It might be difficult to realize it with all the presidential campaign hoopla, but there are other interesting stories in the news that should capture our attention. On one hand, it appears as though the economy is recovering and more jobs are being created. But, on the other hand, we are still reading about a trillion dollar debt crisis in student loans that could pull down the economy again.
The group most affected by these competing stories is the Millennials. Roughly aged between 18 and 34, the older members of the generation have been buffeted by the economic winds, while their younger siblings might be seeing nothing but clear sailing ahead. While most Millennials agree that a college education is necessary to secure a better quality of life, there is great discussion about whether they will be able to repay the students loans which paid for that education.
Here is some interesting background on the job situation and how it affects today’s up-and-coming workers:
• Baby Boomers Are Retiring in Record Droves: The older generation has clogged up the career track for years, but it may finally be opening as the boomers retire. For the first time, it is expected that Millennials will outnumber their parents and grandparents, and will finally begin to take their places in the work force.
• Their Education Is Starting to Pay Off: The vast majority of Millennials has a bachelor’s degree, and probably paid for it with student loans. There were a few years of struggle and maybe some more time living at home with mom and dad than originally planned, but now things are beginning to look up again. They are finding jobs, getting promotions, changing careers and starting their own businesses – all on their own terms.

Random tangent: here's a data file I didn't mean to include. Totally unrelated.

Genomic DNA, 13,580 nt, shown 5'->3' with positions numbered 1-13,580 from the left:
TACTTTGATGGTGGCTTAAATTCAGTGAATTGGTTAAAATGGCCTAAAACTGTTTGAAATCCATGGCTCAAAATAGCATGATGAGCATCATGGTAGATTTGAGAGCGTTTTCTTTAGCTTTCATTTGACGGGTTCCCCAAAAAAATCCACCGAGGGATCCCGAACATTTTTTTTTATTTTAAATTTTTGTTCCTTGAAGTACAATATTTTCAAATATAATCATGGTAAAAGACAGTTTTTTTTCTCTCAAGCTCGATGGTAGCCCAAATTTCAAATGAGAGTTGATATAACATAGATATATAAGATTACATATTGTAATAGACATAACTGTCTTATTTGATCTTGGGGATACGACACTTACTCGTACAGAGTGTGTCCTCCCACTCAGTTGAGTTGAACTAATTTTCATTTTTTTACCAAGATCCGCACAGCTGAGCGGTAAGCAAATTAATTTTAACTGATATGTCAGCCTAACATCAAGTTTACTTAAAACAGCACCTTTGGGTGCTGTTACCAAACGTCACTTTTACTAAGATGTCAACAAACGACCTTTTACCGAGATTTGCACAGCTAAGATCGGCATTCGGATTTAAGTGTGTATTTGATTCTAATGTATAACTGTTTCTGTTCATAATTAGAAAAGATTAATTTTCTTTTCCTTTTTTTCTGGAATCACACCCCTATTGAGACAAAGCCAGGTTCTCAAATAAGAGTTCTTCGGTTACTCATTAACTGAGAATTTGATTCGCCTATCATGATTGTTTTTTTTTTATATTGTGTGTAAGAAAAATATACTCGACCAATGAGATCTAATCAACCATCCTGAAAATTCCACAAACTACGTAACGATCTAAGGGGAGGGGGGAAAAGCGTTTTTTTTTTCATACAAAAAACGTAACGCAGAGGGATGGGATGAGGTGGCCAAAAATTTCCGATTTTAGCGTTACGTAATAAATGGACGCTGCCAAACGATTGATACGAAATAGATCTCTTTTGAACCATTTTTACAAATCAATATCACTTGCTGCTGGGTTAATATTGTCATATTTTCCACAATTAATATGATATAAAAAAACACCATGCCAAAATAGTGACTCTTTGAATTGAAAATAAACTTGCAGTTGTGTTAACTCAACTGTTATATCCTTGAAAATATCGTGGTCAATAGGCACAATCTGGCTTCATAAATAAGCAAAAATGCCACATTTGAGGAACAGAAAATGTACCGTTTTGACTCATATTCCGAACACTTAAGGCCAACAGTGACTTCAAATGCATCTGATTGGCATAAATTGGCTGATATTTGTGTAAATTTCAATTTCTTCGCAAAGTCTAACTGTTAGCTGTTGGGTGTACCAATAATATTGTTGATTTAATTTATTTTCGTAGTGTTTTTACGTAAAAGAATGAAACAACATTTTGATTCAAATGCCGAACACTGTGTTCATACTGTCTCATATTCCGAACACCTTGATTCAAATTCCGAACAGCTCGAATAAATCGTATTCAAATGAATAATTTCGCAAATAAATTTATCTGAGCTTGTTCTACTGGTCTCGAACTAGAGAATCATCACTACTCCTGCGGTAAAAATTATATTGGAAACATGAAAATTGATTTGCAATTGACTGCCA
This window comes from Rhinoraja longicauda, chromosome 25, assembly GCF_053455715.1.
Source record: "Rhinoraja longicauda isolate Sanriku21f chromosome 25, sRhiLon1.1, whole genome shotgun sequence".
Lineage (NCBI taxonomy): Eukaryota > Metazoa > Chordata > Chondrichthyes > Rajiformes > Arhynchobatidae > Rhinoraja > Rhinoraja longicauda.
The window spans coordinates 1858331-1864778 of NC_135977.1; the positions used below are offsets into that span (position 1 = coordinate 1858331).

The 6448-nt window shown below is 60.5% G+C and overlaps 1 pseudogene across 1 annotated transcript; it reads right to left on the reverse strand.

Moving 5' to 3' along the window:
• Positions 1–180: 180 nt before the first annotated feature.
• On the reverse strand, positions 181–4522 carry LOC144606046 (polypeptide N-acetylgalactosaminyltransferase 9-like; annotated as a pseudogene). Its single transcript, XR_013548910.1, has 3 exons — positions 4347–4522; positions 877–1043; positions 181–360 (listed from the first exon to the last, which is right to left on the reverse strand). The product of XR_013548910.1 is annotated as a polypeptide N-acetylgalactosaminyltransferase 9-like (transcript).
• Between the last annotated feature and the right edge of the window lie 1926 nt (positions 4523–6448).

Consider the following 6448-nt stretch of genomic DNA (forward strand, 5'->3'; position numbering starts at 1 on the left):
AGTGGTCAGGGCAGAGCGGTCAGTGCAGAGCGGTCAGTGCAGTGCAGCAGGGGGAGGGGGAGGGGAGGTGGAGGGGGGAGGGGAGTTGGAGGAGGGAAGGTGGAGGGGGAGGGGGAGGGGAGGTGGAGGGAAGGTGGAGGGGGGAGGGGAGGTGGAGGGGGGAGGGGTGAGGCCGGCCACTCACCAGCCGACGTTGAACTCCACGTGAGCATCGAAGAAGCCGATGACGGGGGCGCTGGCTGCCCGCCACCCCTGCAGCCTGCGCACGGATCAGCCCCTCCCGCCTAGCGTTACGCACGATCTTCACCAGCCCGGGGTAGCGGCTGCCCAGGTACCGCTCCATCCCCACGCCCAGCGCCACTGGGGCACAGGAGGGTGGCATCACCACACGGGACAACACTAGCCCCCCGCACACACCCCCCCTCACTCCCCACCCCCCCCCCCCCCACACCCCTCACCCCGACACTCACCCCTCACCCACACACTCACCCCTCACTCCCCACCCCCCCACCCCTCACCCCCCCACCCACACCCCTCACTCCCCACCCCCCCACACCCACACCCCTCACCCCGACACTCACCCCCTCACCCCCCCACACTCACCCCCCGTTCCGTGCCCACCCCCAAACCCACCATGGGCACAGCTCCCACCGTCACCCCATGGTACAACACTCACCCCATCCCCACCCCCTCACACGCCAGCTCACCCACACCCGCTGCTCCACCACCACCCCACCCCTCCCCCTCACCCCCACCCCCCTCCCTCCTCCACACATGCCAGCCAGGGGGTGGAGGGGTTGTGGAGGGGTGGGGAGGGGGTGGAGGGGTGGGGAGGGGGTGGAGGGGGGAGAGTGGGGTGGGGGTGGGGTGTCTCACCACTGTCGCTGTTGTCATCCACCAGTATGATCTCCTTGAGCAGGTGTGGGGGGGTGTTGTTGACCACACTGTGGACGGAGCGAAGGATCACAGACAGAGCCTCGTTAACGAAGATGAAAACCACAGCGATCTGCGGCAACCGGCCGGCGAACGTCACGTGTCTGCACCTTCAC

• They Do Pay Attention to Politics: With their instant access to the digital world, today’s voters are more tuned in to politics. They just tend to look at it with a more wary eye, and dissect everything in the social media world. Those running for president and other political offices better pay attention, and have answers ready for questions about the cost of a higher education and paying for it with student loans.
Some of the student loan crisis can be traced back to the sheer volume of Millennials that went to college. As they borrowed individually, the total amount outstanding began to look ominously large. When the downturn in the economy diminished their likelihood of finding high-paying jobs, many of those loans unfortunately went into default.
In investing they always say that past performance is no indicator of future performance, and it is possible that the same may be true when it comes to Millennials and their student loans. Just because some had difficulty making payments, that doesn’t mean all will. As the Millennials finally begin to earn an income that is consistent with their education, we might even begin to see the student loan amount decrease.